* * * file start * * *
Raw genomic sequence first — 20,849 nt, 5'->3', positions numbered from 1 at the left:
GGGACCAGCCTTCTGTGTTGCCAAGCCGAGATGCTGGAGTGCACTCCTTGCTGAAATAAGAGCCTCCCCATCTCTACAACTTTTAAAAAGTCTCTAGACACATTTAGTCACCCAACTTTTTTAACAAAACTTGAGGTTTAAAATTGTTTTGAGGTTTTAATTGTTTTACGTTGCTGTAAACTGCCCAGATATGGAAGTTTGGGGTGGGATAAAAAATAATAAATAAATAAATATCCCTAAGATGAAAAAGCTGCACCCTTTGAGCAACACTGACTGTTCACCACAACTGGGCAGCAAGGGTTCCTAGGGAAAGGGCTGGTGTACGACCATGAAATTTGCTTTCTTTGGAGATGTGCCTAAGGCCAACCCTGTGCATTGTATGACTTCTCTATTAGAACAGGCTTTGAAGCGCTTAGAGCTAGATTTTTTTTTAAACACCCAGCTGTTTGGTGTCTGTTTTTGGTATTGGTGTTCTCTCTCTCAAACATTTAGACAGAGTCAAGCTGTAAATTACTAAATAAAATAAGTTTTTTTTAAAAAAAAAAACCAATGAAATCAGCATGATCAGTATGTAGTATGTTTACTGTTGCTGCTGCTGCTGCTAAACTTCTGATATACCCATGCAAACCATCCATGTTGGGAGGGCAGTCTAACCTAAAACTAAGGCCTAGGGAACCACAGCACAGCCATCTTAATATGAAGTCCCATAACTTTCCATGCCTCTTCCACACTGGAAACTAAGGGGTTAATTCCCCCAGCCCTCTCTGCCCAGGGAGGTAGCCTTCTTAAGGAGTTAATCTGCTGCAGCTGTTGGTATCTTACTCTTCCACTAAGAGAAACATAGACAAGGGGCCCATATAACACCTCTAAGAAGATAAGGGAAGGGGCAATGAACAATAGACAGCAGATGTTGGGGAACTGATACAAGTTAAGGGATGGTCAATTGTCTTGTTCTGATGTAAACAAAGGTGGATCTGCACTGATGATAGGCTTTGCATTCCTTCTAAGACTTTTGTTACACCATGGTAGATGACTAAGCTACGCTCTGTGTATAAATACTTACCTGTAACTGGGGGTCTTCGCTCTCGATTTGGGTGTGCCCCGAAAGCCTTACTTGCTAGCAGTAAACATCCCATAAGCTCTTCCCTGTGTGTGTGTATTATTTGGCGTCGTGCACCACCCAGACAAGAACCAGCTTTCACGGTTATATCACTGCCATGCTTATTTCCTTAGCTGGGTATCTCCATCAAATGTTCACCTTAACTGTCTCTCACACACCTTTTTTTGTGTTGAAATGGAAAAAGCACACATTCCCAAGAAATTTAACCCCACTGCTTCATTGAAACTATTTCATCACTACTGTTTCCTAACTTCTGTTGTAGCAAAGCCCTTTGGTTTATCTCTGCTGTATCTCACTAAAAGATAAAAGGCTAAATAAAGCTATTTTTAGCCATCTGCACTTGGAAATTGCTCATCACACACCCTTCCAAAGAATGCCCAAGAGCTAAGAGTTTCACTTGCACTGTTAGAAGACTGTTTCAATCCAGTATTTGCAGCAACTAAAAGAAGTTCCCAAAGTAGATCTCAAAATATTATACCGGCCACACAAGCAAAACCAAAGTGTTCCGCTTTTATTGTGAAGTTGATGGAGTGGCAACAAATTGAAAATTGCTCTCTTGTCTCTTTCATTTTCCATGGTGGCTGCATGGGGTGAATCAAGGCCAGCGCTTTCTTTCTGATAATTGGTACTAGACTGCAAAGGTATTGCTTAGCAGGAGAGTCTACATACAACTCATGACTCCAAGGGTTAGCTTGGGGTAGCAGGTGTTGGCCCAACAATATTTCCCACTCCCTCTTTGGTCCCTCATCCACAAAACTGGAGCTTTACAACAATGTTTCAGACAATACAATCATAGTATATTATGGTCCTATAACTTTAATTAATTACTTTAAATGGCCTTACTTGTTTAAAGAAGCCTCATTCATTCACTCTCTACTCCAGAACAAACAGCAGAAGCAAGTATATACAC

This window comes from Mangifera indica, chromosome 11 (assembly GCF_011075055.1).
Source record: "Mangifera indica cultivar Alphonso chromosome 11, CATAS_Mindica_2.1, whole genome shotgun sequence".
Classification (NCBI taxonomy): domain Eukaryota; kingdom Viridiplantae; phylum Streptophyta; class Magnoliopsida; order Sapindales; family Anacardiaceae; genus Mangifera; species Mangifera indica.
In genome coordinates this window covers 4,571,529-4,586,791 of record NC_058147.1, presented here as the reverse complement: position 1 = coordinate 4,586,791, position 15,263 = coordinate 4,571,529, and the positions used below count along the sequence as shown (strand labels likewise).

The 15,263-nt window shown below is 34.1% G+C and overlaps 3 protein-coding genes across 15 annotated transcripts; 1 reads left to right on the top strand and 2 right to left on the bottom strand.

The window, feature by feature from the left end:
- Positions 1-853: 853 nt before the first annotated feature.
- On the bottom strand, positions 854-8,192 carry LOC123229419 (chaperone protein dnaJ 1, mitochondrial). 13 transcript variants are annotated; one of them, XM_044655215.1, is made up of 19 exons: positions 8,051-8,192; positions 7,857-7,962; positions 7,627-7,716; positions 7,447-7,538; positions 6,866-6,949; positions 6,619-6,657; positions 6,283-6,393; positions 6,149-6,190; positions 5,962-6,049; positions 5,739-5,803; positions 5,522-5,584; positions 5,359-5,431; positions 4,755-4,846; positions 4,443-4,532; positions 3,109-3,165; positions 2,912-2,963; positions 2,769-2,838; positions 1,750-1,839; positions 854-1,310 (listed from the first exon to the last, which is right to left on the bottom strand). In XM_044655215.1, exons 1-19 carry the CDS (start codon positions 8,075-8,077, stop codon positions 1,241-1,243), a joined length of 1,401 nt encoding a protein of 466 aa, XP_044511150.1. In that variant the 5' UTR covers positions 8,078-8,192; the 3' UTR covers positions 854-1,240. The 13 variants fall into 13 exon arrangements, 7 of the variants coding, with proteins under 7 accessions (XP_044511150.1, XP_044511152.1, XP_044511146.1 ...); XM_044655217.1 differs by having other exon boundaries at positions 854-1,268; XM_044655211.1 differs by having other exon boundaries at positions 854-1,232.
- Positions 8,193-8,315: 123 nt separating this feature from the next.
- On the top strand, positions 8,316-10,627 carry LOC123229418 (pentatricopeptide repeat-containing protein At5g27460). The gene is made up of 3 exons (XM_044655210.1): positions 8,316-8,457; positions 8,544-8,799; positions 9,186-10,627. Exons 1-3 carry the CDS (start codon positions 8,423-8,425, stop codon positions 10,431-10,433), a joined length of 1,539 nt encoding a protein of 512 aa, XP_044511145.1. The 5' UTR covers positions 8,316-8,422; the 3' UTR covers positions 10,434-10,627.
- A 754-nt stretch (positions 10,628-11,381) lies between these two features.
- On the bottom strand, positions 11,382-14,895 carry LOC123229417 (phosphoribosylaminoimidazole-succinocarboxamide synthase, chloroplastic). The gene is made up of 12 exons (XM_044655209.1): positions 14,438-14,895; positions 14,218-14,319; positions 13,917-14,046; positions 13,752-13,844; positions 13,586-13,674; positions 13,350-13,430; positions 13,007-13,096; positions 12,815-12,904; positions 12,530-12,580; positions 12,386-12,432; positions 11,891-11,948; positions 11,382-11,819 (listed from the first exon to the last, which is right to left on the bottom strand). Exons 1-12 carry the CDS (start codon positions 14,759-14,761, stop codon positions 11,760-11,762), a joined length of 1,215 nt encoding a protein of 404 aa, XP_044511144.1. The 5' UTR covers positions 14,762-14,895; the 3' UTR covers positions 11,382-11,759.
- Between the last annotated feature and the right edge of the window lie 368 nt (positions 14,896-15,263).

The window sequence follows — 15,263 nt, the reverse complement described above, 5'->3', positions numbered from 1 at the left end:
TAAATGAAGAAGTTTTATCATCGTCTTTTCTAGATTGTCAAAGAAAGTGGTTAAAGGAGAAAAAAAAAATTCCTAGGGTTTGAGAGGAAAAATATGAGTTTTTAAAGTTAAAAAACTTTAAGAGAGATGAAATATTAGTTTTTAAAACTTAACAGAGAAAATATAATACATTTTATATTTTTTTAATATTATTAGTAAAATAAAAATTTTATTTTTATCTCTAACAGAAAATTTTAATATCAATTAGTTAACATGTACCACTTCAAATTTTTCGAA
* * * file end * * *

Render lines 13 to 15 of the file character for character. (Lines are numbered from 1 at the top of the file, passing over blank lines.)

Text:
- A 754-nt stretch (positions 10,628-11,381) lies between these two features.
- On the bottom strand, positions 11,382-14,895 carry LOC123229417 (phosphoribosylaminoimidazole-succinocarboxamide synthase, chloroplastic). The gene is made up of 12 exons (XM_044655209.1): positions 14,438-14,895; positions 14,218-14,319; positions 13,917-14,046; positions 13,752-13,844; positions 13,586-13,674; positions 13,350-13,430; positions 13,007-13,096; positions 12,815-12,904; positions 12,530-12,580; positions 12,386-12,432; positions 11,891-11,948; positions 11,382-11,819 (listed from the first exon to the last, which is right to left on the bottom strand). Exons 1-12 carry the CDS (start codon positions 14,759-14,761, stop codon positions 11,760-11,762), a joined length of 1,215 nt encoding a protein of 404 aa, XP_044511144.1. The 5' UTR covers positions 14,762-14,895; the 3' UTR covers positions 11,382-11,759.
- Between the last annotated feature and the right edge of the window lie 368 nt (positions 14,896-15,263).